Recent Texas state court orders indicate judges are increasingly requiring parties and nonparties to submit to remote depositions amid the pandemic. However, there are inherent drawbacks to such depositions, including limitations on attorneys’ ability to assess witness credibility, says Edward Duffy at Reed Smith.
In this global health and economic crisis, it is essential that lawyers recommit to inclusion, and fight for colleagues, clients, community members and friends who are most at risk, says Dru Levasseur, head of the National LGBT Bar Association's inclusion coaching and consulting program.
Changes in federal and state regulations are expanding access to remote health care in response to the COVID-19 crisis, and health care providers need to be thinking about licensure, how to establish valid practitioner-patient relationships, prescribing authority, technology requirements and more, say attorneys at Arnold & Porter.
Conducting mediation via videoconference amid the ongoing pandemic poses significant challenges, including the difficulty of reading people when you are not with them in person. Daniel Garrie at JAMS shares six tips to overcome the limitations.
When your team is working from different locations due to the COVID-19 outbreak, don’t default to just sending emails. Collaboration is much easier when team members are also communicating in real time over the phone or through videoconferences, say William Oxley and Meghan Rohling Kelly at BakerHostetler.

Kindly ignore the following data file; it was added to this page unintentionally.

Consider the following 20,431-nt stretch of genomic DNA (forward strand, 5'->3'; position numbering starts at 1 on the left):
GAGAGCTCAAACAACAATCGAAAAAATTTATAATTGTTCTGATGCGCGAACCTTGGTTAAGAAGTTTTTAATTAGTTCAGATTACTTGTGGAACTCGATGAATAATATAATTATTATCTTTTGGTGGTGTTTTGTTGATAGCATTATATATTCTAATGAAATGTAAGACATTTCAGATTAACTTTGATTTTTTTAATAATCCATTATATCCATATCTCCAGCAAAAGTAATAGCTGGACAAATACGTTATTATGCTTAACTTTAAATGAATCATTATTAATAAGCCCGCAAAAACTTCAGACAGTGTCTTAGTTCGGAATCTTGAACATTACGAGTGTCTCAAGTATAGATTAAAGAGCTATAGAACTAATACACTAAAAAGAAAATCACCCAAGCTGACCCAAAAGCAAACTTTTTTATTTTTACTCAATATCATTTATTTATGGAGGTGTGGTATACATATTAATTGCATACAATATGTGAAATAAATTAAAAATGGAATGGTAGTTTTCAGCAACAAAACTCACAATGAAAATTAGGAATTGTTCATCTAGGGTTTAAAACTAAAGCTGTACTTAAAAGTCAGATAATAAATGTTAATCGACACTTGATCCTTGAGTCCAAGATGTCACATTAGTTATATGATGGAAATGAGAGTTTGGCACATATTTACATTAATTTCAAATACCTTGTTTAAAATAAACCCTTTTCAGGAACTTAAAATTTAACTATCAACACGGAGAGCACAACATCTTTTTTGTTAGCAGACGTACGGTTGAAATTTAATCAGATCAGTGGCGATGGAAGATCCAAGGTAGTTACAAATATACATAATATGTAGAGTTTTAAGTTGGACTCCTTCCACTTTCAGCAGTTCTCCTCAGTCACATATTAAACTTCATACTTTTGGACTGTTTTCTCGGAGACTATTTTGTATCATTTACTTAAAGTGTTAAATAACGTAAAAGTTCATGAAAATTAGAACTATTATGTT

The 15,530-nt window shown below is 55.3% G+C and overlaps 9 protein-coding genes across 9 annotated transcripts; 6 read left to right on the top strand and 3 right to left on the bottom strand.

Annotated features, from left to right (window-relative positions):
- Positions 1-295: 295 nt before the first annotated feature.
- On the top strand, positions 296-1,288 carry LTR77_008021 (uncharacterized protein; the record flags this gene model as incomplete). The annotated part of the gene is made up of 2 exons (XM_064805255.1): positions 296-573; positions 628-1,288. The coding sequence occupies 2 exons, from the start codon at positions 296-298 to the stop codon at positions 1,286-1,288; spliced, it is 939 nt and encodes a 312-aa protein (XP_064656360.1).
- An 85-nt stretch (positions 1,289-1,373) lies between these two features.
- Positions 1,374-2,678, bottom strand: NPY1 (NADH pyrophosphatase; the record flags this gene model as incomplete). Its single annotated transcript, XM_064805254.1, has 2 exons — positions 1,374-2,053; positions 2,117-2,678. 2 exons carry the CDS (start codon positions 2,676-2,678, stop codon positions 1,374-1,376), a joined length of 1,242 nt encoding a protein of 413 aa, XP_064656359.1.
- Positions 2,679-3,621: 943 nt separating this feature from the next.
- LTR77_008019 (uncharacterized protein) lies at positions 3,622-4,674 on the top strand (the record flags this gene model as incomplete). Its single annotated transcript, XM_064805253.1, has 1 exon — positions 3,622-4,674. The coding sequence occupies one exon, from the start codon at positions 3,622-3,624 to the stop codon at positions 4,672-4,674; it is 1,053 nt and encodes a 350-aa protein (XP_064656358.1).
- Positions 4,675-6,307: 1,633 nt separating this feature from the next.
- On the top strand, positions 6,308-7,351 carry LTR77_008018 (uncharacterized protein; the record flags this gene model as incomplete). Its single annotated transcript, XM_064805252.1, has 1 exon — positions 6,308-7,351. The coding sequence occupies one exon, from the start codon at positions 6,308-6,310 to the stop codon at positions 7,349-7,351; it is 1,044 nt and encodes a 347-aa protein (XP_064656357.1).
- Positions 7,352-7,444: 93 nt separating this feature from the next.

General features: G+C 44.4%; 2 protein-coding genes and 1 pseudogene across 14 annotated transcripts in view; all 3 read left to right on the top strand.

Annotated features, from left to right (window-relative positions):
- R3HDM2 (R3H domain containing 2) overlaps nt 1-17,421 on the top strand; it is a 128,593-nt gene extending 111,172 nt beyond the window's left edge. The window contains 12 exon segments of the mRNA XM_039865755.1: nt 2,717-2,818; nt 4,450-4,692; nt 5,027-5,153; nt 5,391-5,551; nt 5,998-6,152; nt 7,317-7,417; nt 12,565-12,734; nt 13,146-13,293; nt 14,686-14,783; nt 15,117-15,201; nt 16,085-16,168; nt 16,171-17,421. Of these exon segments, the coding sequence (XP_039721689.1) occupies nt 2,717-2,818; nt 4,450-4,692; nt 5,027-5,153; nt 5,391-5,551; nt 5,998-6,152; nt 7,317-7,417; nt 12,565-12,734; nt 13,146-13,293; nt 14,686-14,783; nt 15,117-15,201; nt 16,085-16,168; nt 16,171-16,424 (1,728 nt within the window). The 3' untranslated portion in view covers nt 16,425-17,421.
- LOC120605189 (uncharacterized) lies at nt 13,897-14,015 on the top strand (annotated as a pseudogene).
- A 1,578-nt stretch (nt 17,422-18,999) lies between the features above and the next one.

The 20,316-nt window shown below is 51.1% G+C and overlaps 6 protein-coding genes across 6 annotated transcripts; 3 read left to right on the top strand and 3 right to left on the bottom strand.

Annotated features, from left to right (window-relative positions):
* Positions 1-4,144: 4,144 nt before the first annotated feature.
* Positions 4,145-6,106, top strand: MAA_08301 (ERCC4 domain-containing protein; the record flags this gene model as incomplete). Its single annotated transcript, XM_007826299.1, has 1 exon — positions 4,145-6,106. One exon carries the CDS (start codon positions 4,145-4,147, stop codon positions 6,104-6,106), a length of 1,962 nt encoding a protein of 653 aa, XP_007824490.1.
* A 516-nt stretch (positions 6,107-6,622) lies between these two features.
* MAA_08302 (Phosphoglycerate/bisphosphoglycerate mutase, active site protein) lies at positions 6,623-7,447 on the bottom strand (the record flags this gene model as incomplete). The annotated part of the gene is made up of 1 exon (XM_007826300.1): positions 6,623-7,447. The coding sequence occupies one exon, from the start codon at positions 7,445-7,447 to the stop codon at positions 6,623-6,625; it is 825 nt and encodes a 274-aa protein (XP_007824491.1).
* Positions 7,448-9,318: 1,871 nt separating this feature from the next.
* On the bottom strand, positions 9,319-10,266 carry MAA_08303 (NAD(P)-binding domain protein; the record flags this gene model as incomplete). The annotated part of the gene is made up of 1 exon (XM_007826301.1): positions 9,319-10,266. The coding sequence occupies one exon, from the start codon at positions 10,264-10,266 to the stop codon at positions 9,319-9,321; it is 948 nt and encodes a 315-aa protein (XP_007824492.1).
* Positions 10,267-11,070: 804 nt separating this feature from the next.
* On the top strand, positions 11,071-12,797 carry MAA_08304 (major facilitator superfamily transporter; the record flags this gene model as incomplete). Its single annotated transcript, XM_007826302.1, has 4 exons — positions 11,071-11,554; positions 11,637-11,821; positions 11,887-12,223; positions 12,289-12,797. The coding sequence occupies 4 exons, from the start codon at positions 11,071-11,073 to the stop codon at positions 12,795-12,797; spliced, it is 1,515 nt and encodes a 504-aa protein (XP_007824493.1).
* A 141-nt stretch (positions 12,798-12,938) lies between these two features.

As the judiciary implements telephone and video hearings in response to the coronavirus pandemic, attorneys can deliver effective advocacy by following certain best practices, such as using backup materials and specially preparing witnesses and exhibits, say attorneys at Fish & Richardson.
Remote depositions are a useful tool for meeting discovery deadlines while allowing all parties to stay at home amid the COVID-19 outbreak. But they come with a unique set of challenges, say Eliot Williams and Daniel Rabinowitz at Baker Botts.
The American Bar Association's Model Rules of Professional Conduct require lawyers to be zealous advocates for clients' interests, but how do these rules apply in this unprecedented time of COVID-19? Anne Lockner at Robins Kaplan offers some pointers.
The First Circuit’s recent decision in Arruda v. Zurich American Insurance, overturning an award for accidental death insurance benefits, is another illustration of how the Employee Retirement Income Security Act’s deferential standard of review tends to favor defendants in employee benefit cases, says Mark DeBofsky at DeBofsky Sherman.
In the midst of this health crisis when lawyers are working from home with their loved ones around all day, practitioners need to ensure their “home” and “office” settings coexist without one trumping the needs of the other, says Luciana Fragali at Design Solutions.
At least some insurance policies are almost certain to apply to coronavirus-related losses, and a few hypothetical situations explain how, say attorneys at Covington.
The COVID-19 crisis will continue to affect e-discovery long after we overcome this pandemic. When litigation and investigations reengage and courts start moving their schedules forward, these concerns will need to be addressed, say David Kessler and Andrea D'Ambra at Norton Rose.
The financial impact of COVID-19 is already starting to ripple through law firms in the form of diminished demand and time entry. A few lessons from the 2008 financial crisis and some new ideas can help firm leaders navigate the storm, says Peter Zeughauser at Zeughauser Group.